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The content below has been provided by our partner, Raymond James Financial Services Advisors, Inc.
Five Reasons Your Legacy Won’t Last ... and What You Can Do About It!
The Chinese have an adage: “Wealth never survives three generations.” That’s also true here in the U.S. and around the world – so much so that many countries have their own version of the saying.
For hundreds of years, families have utterly failed to protect their wealth against disastrous intergenerational wealth transfers. While it might seem like a simple thing to pass the wealth you’ve acquired on to your children and their children, it’s actually extremely difficult. And most families fail completely, allowing their assets to dissipate and their family unity to collapse.
Here, we’ll examine the reasons wealth transfers often fail and how your family can mitigate this potentially catastrophic risk.
The Wealth Transfer Program
Numerous articles and voluminous research studies have analyzed the wealth transfer problem. Wonderful minds from Wharton Family Global Alliance, U.S. Trust and other organizations have dug deep into the “wealth transfer failure” epidemic.
The results of their efforts clearly illustrate the severity and overwhelming odds that intergenerational wealth transfers represent.
61% of Families Rank “Legacy Development” as Top Planning Need
Think of all the time spent with financial advisors, estate attorneys and tax professionals. Yet few families invest time to define, protect and perpetuate what matters most: family unity. It’s no wonder that 61% of families surveyed for a 2010 Mindscape study ranked legacy development as a primary interest.
For the family unit to thrive and excel multigenerationally, it must have a common vision, shared experiences and a unified legacy. Your family’s legacy includes your core values, family traditions, philanthropic efforts and impactful life experiences. We refer to these intangible assets as “More Than Money” (MTM) wealth.
Unfortunately, most families fail to focus on the intangible assets, giving rise to adverse consequences and wealth transfer failure. That’s because figuring out the best way to develop your family legacy can be tricky.
Later, we will provide a simple, elegant and effective “how to” structure for developing your family legacy.
77% of Families Stress Importance of Leaving “Core Values and Life Experiences” as Inheritance
Our core values are ingrained in our decisions and thoughts. In some ways, they define who we are as people.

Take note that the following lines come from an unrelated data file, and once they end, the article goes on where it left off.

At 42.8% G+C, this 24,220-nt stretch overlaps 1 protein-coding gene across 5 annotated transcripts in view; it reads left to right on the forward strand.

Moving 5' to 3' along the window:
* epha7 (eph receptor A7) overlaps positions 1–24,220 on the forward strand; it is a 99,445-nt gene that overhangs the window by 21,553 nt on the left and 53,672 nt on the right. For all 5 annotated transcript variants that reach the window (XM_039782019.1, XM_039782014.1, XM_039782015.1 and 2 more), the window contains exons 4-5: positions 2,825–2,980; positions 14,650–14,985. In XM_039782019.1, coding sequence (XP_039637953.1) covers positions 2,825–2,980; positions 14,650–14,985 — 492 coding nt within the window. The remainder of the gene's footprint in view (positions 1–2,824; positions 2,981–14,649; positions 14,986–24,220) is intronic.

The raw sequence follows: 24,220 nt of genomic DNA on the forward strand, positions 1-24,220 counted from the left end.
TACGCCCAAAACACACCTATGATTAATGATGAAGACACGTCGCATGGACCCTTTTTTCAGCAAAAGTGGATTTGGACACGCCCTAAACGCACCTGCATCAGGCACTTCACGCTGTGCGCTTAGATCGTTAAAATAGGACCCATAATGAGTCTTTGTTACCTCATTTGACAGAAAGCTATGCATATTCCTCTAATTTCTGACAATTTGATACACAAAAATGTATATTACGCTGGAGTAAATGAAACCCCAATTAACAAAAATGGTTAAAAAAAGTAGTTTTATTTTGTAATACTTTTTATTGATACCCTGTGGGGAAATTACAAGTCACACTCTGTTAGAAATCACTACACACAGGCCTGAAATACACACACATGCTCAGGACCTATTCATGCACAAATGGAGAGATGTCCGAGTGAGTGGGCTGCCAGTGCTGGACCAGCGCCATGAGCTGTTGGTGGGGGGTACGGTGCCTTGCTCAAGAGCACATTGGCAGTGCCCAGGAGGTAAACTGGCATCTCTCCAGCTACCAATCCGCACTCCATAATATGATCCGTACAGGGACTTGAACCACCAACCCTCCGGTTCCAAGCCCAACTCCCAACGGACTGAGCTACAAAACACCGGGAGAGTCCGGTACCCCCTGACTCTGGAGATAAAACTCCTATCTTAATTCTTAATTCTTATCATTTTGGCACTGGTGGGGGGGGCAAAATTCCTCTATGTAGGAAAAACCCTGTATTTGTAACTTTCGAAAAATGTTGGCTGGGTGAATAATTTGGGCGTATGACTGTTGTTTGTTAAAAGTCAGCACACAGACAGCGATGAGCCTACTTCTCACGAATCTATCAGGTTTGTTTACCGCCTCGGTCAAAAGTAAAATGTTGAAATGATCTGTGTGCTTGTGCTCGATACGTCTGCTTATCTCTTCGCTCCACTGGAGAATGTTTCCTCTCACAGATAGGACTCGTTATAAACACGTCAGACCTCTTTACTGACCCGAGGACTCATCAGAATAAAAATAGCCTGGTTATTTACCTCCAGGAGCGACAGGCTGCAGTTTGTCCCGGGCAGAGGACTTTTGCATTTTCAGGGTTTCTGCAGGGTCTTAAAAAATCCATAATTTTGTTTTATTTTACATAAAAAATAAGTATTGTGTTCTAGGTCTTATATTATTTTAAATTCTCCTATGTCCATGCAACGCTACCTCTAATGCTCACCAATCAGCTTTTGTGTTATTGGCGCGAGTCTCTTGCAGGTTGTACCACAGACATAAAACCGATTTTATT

Our life experiences are the human, intellectual and social capital of the family – specifically, the friendships, family, education and life lessons that teach us so much.
When we consider this, it’s easier to understand why a recent Morningstar study revealed that 77% of families want to pass on their MTM wealth.
We tell stories to our friends and loved ones, but most are slowly forgotten over generations. Fighting this is critical to multigenerational success.
91% of Family Wealth Transfers Fail by End of Third Generation
In this context, what does “fail” mean? According to family coach and author Roy Williams, who surveyed more than 3,000 families for his book For Love & Money, the definition of “fail” has three elements...
First, the financial wealth disappears. Family discord, a lack of meaningful communication and the destructive mentality of entitlement are the most common reasons for this.
Second, the intangible MTM wealth is slowly forgotten over time.
Can you name all of your great-grandparents’ first names?
If you can’t remember their names, how can you possibly know what mattered most to them?
Finally, due to the discord leading to the financial wealth dissipating, the family unit is fractured – often beyond repair.
Now ask yourself, which of the three would be the most upsetting to lose: your money, your intangible wealth or your family unit?
Five Reasons Wealth Transfers Fail
Research, experience and data compiled over hundreds of years have allowed us to specifically identify why most wealth transfers fail.
Looking at the factors that separate the Vanderbilt family (unsuccessful) from the Tabasco family (successful over seven generations) is critical to mitigating this risk for your family.
Here are five of the most commons reasons your money will not survive wealth transfers over multiple generations:
1. Lack of meaningful communication